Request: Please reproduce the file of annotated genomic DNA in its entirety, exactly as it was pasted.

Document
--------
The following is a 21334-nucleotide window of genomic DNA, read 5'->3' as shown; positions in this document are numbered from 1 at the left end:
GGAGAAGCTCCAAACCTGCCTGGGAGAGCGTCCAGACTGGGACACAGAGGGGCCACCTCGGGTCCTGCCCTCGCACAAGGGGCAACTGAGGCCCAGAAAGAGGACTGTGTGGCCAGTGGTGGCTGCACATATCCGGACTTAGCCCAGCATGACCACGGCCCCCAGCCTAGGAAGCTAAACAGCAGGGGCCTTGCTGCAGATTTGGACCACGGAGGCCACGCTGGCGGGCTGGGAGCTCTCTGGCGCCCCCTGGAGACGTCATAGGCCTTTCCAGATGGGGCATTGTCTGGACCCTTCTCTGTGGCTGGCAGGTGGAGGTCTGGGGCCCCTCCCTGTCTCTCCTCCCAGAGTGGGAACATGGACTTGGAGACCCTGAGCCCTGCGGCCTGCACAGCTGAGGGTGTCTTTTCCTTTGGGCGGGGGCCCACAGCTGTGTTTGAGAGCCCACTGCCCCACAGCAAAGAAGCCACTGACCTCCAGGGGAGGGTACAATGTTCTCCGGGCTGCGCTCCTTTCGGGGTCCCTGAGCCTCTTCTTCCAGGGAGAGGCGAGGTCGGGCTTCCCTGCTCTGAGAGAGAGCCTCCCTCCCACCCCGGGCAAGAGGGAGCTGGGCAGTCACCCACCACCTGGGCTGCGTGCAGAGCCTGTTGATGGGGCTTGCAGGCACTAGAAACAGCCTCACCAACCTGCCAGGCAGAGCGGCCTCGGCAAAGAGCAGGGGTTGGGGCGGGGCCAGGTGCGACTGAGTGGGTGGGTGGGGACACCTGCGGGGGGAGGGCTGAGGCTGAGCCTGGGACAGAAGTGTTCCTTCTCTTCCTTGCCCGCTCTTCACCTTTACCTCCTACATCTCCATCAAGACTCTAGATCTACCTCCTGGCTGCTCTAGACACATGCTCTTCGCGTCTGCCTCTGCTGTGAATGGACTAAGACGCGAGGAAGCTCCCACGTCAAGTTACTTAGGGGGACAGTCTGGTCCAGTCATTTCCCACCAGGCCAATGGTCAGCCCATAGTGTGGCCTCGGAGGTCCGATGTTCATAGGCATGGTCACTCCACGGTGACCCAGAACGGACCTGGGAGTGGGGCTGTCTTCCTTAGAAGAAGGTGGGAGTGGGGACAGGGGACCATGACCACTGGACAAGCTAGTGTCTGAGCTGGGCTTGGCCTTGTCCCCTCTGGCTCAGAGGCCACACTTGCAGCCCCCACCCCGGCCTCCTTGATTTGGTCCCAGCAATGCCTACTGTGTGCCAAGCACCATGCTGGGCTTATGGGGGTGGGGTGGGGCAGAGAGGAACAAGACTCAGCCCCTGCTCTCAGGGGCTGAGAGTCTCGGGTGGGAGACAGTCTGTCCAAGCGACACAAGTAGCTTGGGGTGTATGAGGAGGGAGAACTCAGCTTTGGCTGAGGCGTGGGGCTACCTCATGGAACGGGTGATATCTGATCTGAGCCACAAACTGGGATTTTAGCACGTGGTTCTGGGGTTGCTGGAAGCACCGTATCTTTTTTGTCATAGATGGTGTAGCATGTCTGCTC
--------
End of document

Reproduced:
The following is a 21334-nucleotide window of genomic DNA, read 5'->3' as shown; positions in this document are numbered from 1 at the left end:
GGAGAAGCTCCAAACCTGCCTGGGAGAGCGTCCAGACTGGGACACAGAGGGGCCACCTCGGGTCCTGCCCTCGCACAAGGGGCAACTGAGGCCCAGAAAGAGGACTGTGTGGCCAGTGGTGGCTGCACATATCCGGACTTAGCCCAGCATGACCACGGCCCCCAGCCTAGGAAGCTAAACAGCAGGGGCCTTGCTGCAGATTTGGACCACGGAGGCCACGCTGGCGGGCTGGGAGCTCTCTGGCGCCCCCTGGAGACGTCATAGGCCTTTCCAGATGGGGCATTGTCTGGACCCTTCTCTGTGGCTGGCAGGTGGAGGTCTGGGGCCCCTCCCTGTCTCTCCTCCCAGAGTGGGAACATGGACTTGGAGACCCTGAGCCCTGCGGCCTGCACAGCTGAGGGTGTCTTTTCCTTTGGGCGGGGGCCCACAGCTGTGTTTGAGAGCCCACTGCCCCACAGCAAAGAAGCCACTGACCTCCAGGGGAGGGTACAATGTTCTCCGGGCTGCGCTCCTTTCGGGGTCCCTGAGCCTCTTCTTCCAGGGAGAGGCGAGGTCGGGCTTCCCTGCTCTGAGAGAGAGCCTCCCTCCCACCCCGGGCAAGAGGGAGCTGGGCAGTCACCCACCACCTGGGCTGCGTGCAGAGCCTGTTGATGGGGCTTGCAGGCACTAGAAACAGCCTCACCAACCTGCCAGGCAGAGCGGCCTCGGCAAAGAGCAGGGGTTGGGGCGGGGCCAGGTGCGACTGAGTGGGTGGGTGGGGACACCTGCGGGGGGAGGGCTGAGGCTGAGCCTGGGACAGAAGTGTTCCTTCTCTTCCTTGCCCGCTCTTCACCTTTACCTCCTACATCTCCATCAAGACTCTAGATCTACCTCCTGGCTGCTCTAGACACATGCTCTTCGCGTCTGCCTCTGCTGTGAATGGACTAAGACGCGAGGAAGCTCCCACGTCAAGTTACTTAGGGGGACAGTCTGGTCCAGTCATTTCCCACCAGGCCAATGGTCAGCCCATAGTGTGGCCTCGGAGGTCCGATGTTCATAGGCATGGTCACTCCACGGTGACCCAGAACGGACCTGGGAGTGGGGCTGTCTTCCTTAGAAGAAGGTGGGAGTGGGGACAGGGGACCATGACCACTGGACAAGCTAGTGTCTGAGCTGGGCTTGGCCTTGTCCCCTCTGGCTCAGAGGCCACACTTGCAGCCCCCACCCCGGCCTCCTTGATTTGGTCCCAGCAATGCCTACTGTGTGCCAAGCACCATGCTGGGCTTATGGGGGTGGGGTGGGGCAGAGAGGAACAAGACTCAGCCCCTGCTCTCAGGGGCTGAGAGTCTCGGGTGGGAGACAGTCTGTCCAAGCGACACAAGTAGCTTGGGGTGTATGAGGAGGGAGAACTCAGCTTTGGCTGAGGCGTGGGGCTACCTCATGGAACGGGTGATATCTGATCTGAGCCACAAACTGGGATTTTAGCACGTGGTTCTGGGGTTGCTGGAAGCACCGTATCTTTTTTGTCATAGATGGTGTAGCATGTCTGCTC